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How do I Resolve a Contract Dispute?

Mediation, arbitration and other forms of negotiation can be used to resolve a dispute over a contract.
Contract dispute resolution should be tailored to find an acceptable outcome for all parties involved instead of a win-lose situation.
With possible, it is best to attempt to resolve a contract dispute with the party with whom the contract has been formed.
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  • Written By: Alexis W.
  • Edited By: Andrew Jones
  • Last Modified Date: 02 July 2015
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There are a number of different ways of resolving a contract dispute, depending upon the type of dispute and your given situation. Contract disputes are commonly resolved through mediation, arbitration, or other types of negotiation and conflict resolution procedures. Since a contract is a formal legal document, and there are specific rules and laws associated with the enforcement of contracts, a contract dispute may also be resolved in a court of law.

When possible, it is best to attempt to resolve a contract dispute with the person who you made the contract with. This is the most cost effective option for resolving disputes, since you do not need to involve third parties such as attorneys, mediators, and courts of law. However, when parties are unable to agree on how a dispute should be resolved, it may not always be possible to come to an agreement without the help of a third party.

When a contract dispute cannot be resolved amicably, there are a number of different steps you can take. Contracts, as long as they do not violate public policy, will be enforced by a court of law, and penalties will be imposed for failure to fulfill the terms of a contract, or for the "breach" of a contract as it is called within the U.S. legal system. Therefore, you can at times resolve a contract dispute by filing a lawsuit against the party with whom you disagree.

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Some contracts restrict your right to file a lawsuit and have your dispute resolved in court. Many contracts contain arbitration clauses, which require that disputes be settled by an arbitrator. In most cases, these arbitration contracts are enforceable, and if you signed a contract that contains one, your only avenue for resolving the contract dispute is to submit the dispute to binding arbitration.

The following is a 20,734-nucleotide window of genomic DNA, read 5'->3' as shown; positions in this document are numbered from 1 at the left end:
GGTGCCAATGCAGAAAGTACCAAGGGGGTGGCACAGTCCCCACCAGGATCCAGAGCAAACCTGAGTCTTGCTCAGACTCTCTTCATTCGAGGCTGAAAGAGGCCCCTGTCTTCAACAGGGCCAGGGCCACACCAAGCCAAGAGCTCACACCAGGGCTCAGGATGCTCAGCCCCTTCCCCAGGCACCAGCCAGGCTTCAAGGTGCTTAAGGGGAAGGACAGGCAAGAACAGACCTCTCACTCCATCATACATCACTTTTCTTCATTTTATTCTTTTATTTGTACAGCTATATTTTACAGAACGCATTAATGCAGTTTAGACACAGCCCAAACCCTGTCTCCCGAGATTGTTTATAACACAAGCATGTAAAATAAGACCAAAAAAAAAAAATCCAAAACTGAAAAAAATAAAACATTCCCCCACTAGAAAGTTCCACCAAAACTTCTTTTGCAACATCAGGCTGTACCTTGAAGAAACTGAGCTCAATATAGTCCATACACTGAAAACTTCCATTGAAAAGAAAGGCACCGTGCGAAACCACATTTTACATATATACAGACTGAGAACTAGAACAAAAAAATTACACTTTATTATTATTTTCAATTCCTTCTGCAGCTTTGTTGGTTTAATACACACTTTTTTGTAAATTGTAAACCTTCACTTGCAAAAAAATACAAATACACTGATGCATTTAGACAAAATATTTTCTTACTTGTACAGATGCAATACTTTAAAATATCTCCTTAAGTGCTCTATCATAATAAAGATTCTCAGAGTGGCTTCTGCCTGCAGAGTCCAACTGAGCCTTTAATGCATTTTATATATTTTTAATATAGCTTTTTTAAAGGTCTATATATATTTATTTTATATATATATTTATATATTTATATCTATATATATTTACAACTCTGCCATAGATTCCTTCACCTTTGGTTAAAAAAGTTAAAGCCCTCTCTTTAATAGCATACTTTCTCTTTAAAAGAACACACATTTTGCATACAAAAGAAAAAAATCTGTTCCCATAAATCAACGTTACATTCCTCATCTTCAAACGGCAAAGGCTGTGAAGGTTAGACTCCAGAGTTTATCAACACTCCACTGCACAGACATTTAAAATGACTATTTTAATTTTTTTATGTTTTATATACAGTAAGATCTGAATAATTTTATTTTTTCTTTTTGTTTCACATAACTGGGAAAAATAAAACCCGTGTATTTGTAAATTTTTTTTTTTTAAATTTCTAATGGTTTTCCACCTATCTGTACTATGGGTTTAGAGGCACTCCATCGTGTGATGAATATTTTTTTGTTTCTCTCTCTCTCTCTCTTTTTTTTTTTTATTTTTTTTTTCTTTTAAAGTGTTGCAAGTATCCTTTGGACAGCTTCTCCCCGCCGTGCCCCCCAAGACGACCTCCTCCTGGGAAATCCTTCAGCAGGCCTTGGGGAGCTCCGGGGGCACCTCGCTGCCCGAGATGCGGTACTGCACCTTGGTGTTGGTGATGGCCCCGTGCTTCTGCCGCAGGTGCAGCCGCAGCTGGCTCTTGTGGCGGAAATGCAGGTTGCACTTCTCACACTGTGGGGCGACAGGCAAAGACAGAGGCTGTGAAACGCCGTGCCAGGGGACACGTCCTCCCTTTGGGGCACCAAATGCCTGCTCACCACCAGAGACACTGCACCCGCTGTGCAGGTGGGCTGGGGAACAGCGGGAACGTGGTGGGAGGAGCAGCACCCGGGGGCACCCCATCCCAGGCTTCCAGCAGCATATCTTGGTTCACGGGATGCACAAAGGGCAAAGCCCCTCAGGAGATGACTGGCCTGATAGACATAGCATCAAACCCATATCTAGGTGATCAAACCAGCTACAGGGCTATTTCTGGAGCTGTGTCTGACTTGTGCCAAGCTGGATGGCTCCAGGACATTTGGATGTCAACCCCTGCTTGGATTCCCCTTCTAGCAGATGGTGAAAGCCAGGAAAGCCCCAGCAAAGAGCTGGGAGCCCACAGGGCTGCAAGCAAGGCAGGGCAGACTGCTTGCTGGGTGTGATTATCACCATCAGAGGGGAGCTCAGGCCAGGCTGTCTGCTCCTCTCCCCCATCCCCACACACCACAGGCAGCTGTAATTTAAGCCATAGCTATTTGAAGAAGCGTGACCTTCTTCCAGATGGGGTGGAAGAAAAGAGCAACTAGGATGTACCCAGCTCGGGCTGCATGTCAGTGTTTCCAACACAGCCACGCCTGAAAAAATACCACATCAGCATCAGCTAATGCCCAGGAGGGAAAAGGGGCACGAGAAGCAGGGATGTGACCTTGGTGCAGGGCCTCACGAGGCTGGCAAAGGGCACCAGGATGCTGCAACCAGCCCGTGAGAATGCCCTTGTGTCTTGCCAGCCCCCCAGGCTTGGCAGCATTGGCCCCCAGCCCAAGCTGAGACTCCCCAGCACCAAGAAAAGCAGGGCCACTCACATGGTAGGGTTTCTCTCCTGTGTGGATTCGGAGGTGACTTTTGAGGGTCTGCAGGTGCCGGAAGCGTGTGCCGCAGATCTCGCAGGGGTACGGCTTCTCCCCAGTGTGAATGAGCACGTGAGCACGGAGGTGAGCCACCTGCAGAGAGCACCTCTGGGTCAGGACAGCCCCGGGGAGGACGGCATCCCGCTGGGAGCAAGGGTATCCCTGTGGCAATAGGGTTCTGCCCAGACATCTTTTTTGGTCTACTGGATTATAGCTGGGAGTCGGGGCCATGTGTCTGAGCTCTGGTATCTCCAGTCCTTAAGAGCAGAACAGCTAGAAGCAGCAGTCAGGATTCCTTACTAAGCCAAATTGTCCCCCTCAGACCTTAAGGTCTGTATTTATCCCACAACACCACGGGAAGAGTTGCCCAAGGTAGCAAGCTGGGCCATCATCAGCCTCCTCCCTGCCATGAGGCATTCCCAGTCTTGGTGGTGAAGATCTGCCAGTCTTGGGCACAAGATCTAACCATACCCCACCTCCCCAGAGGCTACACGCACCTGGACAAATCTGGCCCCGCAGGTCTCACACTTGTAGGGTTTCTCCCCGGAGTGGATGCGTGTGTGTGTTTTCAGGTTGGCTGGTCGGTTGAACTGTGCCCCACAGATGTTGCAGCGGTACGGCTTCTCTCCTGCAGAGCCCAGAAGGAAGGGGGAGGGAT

If you are required to submit to binding arbitration, the terms of the contract will usually spell out how the arbitration will work. The arbitrator will usually be someone who works for a professional arbitration service. The contract has to provide for fair adjudication of the issue through arbitration, so this arbitrator must be impartial.

The arbitration will be conducted in a similar way to a court case, in which both sides argue their interpretation of events. The arbitrator will then make a decision and resolve the dispute. Both parties must abide by the arbitrator's decision. In most cases, the parties involved in the dispute will have to pay the arbitrator for their time.

If the case goes to court instead of arbitration, both sides will have the opportunity to present their position on the dispute. The judge or jury will hear the case and make a decision on who is right or wrong. Both parties will be bound by this decision unless they appeal to a higher court.

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Discuss this Article

Melonlity
Post 2

@Melonlity -- And let us not forget that mediation is a lot cheaper than a lawsuit. If you have to hire a contract attorney and go to court, you could run up a huge legal bill before all is said and done.

Sadly, people turn adversarial in a hurry when contracts go bad. They could often work out their own problems without alternative dispute resolution, court or anything else but they often don't. Strange.

Soulfox
Post 1

Do you know why contract disputes are often solved through mediation or some other form of alternative dispute resolution? Because most contracts have a mediation clause built in that states any disputes over the contract should be resolved through some form of alternative dispute resolution.

A lot of people try to avoid that clause and file a lawsuit. In a lot of states, a court will refuse to hear a case until mediation has been tried if one party moves for that decision.

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